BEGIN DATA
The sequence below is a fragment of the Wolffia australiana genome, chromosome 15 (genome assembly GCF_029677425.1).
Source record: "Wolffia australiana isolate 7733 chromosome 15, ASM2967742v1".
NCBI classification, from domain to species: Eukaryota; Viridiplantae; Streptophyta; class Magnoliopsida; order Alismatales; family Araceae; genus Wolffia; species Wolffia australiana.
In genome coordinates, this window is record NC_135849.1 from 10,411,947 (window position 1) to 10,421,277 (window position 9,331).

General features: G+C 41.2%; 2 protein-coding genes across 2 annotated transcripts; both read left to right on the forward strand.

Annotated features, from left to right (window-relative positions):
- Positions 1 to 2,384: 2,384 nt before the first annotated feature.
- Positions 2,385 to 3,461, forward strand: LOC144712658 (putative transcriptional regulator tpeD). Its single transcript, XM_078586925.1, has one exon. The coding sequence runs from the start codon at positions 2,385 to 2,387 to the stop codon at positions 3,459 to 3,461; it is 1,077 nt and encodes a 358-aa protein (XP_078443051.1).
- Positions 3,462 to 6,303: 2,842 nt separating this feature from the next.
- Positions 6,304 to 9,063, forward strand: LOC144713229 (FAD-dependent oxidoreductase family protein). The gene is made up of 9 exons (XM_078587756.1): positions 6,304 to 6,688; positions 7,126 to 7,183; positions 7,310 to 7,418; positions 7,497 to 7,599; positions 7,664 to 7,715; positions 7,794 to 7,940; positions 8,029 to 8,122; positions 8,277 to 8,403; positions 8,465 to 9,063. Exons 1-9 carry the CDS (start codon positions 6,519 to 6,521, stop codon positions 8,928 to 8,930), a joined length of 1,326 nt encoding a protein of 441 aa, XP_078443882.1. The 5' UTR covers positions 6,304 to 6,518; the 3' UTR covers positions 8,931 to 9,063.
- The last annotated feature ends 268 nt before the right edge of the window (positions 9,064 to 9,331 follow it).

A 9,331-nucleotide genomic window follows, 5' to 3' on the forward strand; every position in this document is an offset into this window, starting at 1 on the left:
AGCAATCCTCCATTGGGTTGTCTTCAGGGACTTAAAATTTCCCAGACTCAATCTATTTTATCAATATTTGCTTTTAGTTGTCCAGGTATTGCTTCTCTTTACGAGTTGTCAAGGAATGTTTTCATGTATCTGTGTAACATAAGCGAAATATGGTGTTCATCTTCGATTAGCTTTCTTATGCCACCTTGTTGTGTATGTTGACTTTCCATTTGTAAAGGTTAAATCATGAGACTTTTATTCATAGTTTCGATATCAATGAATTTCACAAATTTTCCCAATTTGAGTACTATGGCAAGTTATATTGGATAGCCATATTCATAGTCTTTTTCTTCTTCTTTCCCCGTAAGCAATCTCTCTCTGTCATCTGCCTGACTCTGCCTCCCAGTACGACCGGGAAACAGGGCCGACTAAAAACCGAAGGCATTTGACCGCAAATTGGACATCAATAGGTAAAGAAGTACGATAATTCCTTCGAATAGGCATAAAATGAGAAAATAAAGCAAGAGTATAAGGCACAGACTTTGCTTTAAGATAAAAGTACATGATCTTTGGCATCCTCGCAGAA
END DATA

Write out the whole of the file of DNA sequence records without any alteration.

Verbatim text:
The sequence below is a fragment of the Wolffia australiana genome, chromosome 15 (genome assembly GCF_029677425.1).
Source record: "Wolffia australiana isolate 7733 chromosome 15, ASM2967742v1".
NCBI classification, from domain to species: Eukaryota; Viridiplantae; Streptophyta; class Magnoliopsida; order Alismatales; family Araceae; genus Wolffia; species Wolffia australiana.
In genome coordinates, this window is record NC_135849.1 from 10,411,947 (window position 1) to 10,421,277 (window position 9,331).

General features: G+C 41.2%; 2 protein-coding genes across 2 annotated transcripts; both read left to right on the forward strand.

Annotated features, from left to right (window-relative positions):
- Positions 1 to 2,384: 2,384 nt before the first annotated feature.
- Positions 2,385 to 3,461, forward strand: LOC144712658 (putative transcriptional regulator tpeD). Its single transcript, XM_078586925.1, has one exon. The coding sequence runs from the start codon at positions 2,385 to 2,387 to the stop codon at positions 3,459 to 3,461; it is 1,077 nt and encodes a 358-aa protein (XP_078443051.1).
- Positions 3,462 to 6,303: 2,842 nt separating this feature from the next.
- Positions 6,304 to 9,063, forward strand: LOC144713229 (FAD-dependent oxidoreductase family protein). The gene is made up of 9 exons (XM_078587756.1): positions 6,304 to 6,688; positions 7,126 to 7,183; positions 7,310 to 7,418; positions 7,497 to 7,599; positions 7,664 to 7,715; positions 7,794 to 7,940; positions 8,029 to 8,122; positions 8,277 to 8,403; positions 8,465 to 9,063. Exons 1-9 carry the CDS (start codon positions 6,519 to 6,521, stop codon positions 8,928 to 8,930), a joined length of 1,326 nt encoding a protein of 441 aa, XP_078443882.1. The 5' UTR covers positions 6,304 to 6,518; the 3' UTR covers positions 8,931 to 9,063.
- The last annotated feature ends 268 nt before the right edge of the window (positions 9,064 to 9,331 follow it).

A 9,331-nucleotide genomic window follows, 5' to 3' on the forward strand; every position in this document is an offset into this window, starting at 1 on the left:
AGCAATCCTCCATTGGGTTGTCTTCAGGGACTTAAAATTTCCCAGACTCAATCTATTTTATCAATATTTGCTTTTAGTTGTCCAGGTATTGCTTCTCTTTACGAGTTGTCAAGGAATGTTTTCATGTATCTGTGTAACATAAGCGAAATATGGTGTTCATCTTCGATTAGCTTTCTTATGCCACCTTGTTGTGTATGTTGACTTTCCATTTGTAAAGGTTAAATCATGAGACTTTTATTCATAGTTTCGATATCAATGAATTTCACAAATTTTCCCAATTTGAGTACTATGGCAAGTTATATTGGATAGCCATATTCATAGTCTTTTTCTTCTTCTTTCCCCGTAAGCAATCTCTCTCTGTCATCTGCCTGACTCTGCCTCCCAGTACGACCGGGAAACAGGGCCGACTAAAAACCGAAGGCATTTGACCGCAAATTGGACATCAATAGGTAAAGAAGTACGATAATTCCTTCGAATAGGCATAAAATGAGAAAATAAAGCAAGAGTATAAGGCACAGACTTTGCTTTAAGATAAAAGTACATGATCTTTGGCATCCTCGCAGAA